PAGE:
Tuesday, June 21, 2011

Raw Goat Milk Farmstead Cheddar part 1

I have been on a big cheese making kick. With so much milk from the girls, I have got to do something with it, and we eat so much cheese- especially cheddar.
I am not a perfectionist, and tend to put my own spin on everything, but so far so good.
I started out with two gallons of raw goat milk. If it's straight from the goat and strainer, body temperature works great. If it's been chilled like mine had, heat it up to 85'.
I boiled water in my cheese pot to make it sterile first, along with the stainless steel slotted spoon. After letting it boil 10 minutes or so, I dumped the water into the sink to make the bath. The hot pot is now empty and I dump my two cold gallons of milk in there, put the lid on and set the whole thing in the hot water bath. It only takes a few minutes to get the temp up and I stir frequently.
I do it this way because it's convenient and easy. Two things I like.

Now my milk is the right temp, I add my two ounces of mesophilic culture. (you can substitute with cultured buttermilk) My culture is frozen into cubes, so I toss in two and stir until completely dissolved and the whole batch of milk has gotten it's share. To make the culture, you are supposed to go through a process too, but I just boil the quart jar and lid so it's sterile, add raw milk, and the packet of culture starter, stir, and let it sit for I think about 14 or so hours. Then I freeze it into cubes for easy use. You can ruin a perfectly good culture packet not starting with pasturized milk I suppose, but I know my milk is clean.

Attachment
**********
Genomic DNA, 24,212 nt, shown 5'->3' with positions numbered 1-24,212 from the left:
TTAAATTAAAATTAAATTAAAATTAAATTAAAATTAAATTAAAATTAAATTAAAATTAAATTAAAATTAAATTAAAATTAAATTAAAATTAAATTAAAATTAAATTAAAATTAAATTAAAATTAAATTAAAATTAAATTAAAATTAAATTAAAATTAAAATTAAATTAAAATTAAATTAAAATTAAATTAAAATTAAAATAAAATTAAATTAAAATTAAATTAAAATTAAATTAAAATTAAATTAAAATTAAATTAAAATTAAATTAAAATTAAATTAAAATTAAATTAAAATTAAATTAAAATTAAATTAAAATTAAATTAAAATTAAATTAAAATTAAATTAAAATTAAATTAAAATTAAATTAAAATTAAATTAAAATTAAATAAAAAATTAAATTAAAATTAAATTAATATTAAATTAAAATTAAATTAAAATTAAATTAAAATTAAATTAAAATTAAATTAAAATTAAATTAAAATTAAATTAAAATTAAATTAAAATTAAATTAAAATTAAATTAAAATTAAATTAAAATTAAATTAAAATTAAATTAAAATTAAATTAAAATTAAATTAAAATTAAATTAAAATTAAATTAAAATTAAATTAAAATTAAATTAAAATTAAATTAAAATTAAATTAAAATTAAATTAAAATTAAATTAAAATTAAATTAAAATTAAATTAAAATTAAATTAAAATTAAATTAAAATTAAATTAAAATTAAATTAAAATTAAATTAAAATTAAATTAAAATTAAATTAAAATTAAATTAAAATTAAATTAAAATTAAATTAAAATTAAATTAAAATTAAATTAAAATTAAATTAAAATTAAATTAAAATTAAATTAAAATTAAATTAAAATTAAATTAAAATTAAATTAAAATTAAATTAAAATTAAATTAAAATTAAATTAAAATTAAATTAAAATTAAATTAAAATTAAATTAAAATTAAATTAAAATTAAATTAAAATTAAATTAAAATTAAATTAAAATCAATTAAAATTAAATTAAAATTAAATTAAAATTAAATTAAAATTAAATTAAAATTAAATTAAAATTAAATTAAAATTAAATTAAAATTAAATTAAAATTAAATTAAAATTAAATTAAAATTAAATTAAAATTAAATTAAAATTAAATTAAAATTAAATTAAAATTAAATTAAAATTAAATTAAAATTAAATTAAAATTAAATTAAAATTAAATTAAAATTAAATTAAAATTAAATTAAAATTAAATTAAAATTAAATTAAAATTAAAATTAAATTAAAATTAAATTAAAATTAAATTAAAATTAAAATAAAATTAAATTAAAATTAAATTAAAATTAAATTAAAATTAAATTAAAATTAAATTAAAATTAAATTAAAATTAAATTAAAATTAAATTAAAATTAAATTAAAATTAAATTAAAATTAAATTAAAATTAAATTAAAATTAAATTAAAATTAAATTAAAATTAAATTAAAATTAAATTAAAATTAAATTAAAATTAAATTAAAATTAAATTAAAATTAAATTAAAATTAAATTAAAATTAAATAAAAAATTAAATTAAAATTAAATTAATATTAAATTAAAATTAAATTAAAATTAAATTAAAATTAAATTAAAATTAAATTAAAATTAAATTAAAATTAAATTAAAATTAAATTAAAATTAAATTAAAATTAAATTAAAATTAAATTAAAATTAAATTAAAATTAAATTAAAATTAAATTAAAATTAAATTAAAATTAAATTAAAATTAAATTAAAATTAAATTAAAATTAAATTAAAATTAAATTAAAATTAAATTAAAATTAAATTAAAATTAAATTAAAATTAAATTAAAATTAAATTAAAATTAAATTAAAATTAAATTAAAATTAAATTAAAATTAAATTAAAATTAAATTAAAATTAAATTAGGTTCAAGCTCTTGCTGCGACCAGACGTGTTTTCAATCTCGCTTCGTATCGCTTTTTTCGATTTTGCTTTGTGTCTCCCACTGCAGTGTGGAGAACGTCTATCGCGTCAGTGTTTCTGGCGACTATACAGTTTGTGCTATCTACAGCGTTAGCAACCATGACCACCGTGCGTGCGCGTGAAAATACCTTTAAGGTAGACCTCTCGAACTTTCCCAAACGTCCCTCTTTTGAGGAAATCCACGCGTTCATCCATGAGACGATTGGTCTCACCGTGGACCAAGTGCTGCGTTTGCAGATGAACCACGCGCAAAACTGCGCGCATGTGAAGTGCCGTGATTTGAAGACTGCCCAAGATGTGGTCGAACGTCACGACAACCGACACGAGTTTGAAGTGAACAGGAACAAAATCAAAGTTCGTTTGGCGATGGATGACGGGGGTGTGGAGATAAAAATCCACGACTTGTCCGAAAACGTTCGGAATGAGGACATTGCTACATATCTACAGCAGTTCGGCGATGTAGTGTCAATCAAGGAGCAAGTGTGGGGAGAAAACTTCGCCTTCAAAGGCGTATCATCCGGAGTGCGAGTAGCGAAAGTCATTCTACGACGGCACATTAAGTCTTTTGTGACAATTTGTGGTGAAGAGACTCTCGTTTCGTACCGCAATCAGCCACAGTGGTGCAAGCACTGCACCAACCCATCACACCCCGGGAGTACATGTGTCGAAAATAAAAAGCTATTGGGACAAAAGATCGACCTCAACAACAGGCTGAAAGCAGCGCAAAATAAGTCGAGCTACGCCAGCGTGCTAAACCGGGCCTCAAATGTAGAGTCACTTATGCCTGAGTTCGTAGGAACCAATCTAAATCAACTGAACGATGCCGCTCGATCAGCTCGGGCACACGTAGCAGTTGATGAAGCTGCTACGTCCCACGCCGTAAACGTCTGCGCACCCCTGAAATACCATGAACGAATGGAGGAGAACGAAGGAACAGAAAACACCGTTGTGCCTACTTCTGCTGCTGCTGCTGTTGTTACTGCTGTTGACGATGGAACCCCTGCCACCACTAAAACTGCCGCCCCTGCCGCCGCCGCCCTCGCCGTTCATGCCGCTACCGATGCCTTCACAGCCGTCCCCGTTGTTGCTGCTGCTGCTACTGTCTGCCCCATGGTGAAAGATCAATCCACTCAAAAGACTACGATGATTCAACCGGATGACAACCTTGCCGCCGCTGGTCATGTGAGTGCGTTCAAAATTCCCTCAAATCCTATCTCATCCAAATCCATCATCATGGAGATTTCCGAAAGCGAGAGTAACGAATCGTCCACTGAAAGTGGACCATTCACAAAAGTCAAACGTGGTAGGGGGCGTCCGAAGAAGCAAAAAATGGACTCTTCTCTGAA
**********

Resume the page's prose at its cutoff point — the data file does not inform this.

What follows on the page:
I keep a clean bowl of cold water to set my spoon in so it stays clean. The water is changed every now and again throughout the process.

Once the culture is mixed in, the milk ripens for 30 minutes. So, it's time for a cup of raw goat milk latte with cinnamon and a muffin.

The lid comes off and I put in the rennet now. I have tablets at the moment. I prefer the liquid, but oh well, use what you have.

1/4 of a rennet tablet has been setting in 1/4 cool water (well water here) for the past 30 minutes as well, in order to dissolve. You can't use chlorinated city water.

Stir it in gently, but oh-so-thoroughly. I stirred for a few minutes. Peaceful. I need peace around here. You'll see why in a minute.
Now, this sits for an hour. So...

might as well make a quick batch of chocolate cherry and walnut icecream, right?
Gotta use up that milk.

Don't look around and see that the whole house is a mess and the baby is tired of the highchair and has thrown his food down to the dog. No! Don't look! It'll just stress you out. It does me.

I tell baby the icecream is ready and I'll share. Good, now he's quiet.

I'm still waiting another 30 minutes for the milk to become curd, so I'll check over the recipe again and enjoy some amazing raw milk icecream.

Part 2 coming soon...


  1. this is so intriguing, can't wait for part two...I thought the process for making feta was interesting also and had been wondering if you made other varieties of cheese!

  2. Mmmmm . . . 'nuff said. '-)

    Blessings from Ohio . . . Kim<><


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